All vertebrate blood vessels contain two principal cell types, endothelial cells (EC) and mural cells. The mural cells of larger blood vessels, vascular smooth muscle cells (VSMC), are contractile and regulate vascular tone and blood flow. Less is known about the microvascular mural cells, a.k.a. pericytes (PC)1,2,3, but their importance in vascular development, maintenance and pathology, in the central nervous system (CNS) in particular, is increasingly discussed. Mouse studies demonstrate that PC are necessary for vascular morphogenesis and EC quiescence in the brain and retina4,5,6,7,8 and for the formation of an intact blood-brain barrier (BBB)9,10. In addition, PC are implicated in regulation of cerebral blood flow11,12, although the identity of the contributing mural cell remains a topic of debate13. PC also regulate the localization of certain proteins to astrocyte end feet9. However, the PC-derived signals involved in these processes are unknown. PC have also been implicated in the pathogenesis of several human brain diseases14. For example, PC death or damage has been observed in diabetic retinopathy15,16, brain ischemia and stroke11, traumatic brain injury17,18,19,20, septic encephalopathy21,22, and in genetic brain diseases, including primary familial brain calcification (PFBC)23,24, early-adult onset dementia25 and cerebral proliferative glomeruloid vasculopathy26. Reduced or altered PC have been reported in Alzheimer’s disease (AD)27,28,29,30,31,32, mild dementia33 and amyotrophic lateral sclerosis (ALS)34,35. The PC phenotype may be secondary in many of these conditions. An active involvement in disease pathogenesis has been suggested in mice expressing the AD-risk allele APOE4, where disruption of BBB integrity depends on MMP9 expression by PC36. Direct involvement of PC in PFBC pathogenesis is also plausible, since disease-causing mutations have been reported in the platelet-derived growth factor B (PDGFB) and PDGF receptor-beta (PDGFRB) genes23,37, which have known roles in PC biology38.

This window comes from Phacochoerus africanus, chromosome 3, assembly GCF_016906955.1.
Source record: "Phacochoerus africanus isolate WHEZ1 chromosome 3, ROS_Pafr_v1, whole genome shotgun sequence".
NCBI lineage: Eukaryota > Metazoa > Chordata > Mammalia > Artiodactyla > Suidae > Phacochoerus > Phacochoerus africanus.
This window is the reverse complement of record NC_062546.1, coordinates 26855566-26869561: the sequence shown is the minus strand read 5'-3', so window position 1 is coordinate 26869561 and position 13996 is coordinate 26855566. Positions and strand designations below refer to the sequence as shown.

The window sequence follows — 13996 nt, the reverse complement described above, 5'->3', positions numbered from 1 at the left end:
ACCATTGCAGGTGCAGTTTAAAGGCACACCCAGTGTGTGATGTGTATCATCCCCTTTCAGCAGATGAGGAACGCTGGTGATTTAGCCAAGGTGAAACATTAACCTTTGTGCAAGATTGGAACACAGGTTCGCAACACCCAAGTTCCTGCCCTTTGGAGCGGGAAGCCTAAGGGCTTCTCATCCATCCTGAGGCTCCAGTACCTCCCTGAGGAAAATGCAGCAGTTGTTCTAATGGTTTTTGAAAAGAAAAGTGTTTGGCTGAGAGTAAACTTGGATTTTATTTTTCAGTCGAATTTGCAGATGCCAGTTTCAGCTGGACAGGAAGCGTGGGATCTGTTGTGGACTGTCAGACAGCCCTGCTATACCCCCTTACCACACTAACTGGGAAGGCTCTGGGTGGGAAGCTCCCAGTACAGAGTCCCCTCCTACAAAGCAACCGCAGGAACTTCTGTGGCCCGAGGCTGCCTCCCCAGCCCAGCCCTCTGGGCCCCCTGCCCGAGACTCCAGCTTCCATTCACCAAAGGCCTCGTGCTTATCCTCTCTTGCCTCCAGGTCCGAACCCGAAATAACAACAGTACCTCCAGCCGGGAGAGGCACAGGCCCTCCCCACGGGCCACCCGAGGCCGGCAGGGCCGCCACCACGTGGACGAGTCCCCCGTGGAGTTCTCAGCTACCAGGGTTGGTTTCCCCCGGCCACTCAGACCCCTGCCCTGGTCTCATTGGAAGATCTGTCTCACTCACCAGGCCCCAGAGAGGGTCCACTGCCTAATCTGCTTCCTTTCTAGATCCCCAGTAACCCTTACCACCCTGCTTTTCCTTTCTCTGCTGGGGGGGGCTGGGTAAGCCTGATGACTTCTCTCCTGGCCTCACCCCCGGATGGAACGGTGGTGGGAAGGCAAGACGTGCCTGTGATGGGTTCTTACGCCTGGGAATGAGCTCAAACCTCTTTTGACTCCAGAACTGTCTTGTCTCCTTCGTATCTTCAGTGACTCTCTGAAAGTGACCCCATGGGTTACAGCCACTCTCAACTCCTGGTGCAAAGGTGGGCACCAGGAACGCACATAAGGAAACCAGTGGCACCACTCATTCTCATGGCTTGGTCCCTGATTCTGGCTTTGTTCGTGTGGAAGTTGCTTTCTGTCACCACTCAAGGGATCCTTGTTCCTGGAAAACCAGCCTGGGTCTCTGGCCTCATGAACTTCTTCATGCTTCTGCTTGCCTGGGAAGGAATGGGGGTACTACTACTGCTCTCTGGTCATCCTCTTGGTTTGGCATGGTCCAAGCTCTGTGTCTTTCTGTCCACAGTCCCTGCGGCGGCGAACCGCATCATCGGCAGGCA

The notions that PC are abundant in the CNS and play important roles in cerebrovascular biology have stimulated efforts to molecularly characterize these cells using different profiling methods. However, PC are difficult to separate from EC, and therefore, mostly indirect methods have been used to deduce the PC transcriptome9,39,40. Some information is also available through brain single cell-sequencing projects41. We reasoned that by comparing published data with direct profiling of isolated brain mural cells, we would derive significantly deeper and more authentic information on the brain mural cell transcriptome. To this end, we generated a double transgenic mouse by crossing mice expressing enhanced green fluorescent protein (eGFP) under control of the Pdgfrb promoter ( with mice expressing DsRed under control of the NG2 promoter42. The double reporter mice (Pdgfrb-eGFP/NG2-DsRed mice) expressed both reporters only in mural cells in the brain, whereas the single reporters were also expressed in other neuroglial cells in non-overlapping patterns. This allowed us to isolate brain mural cells by FACS and analyze the cells with high throughput next-generation RNA sequencing (RNA-seq).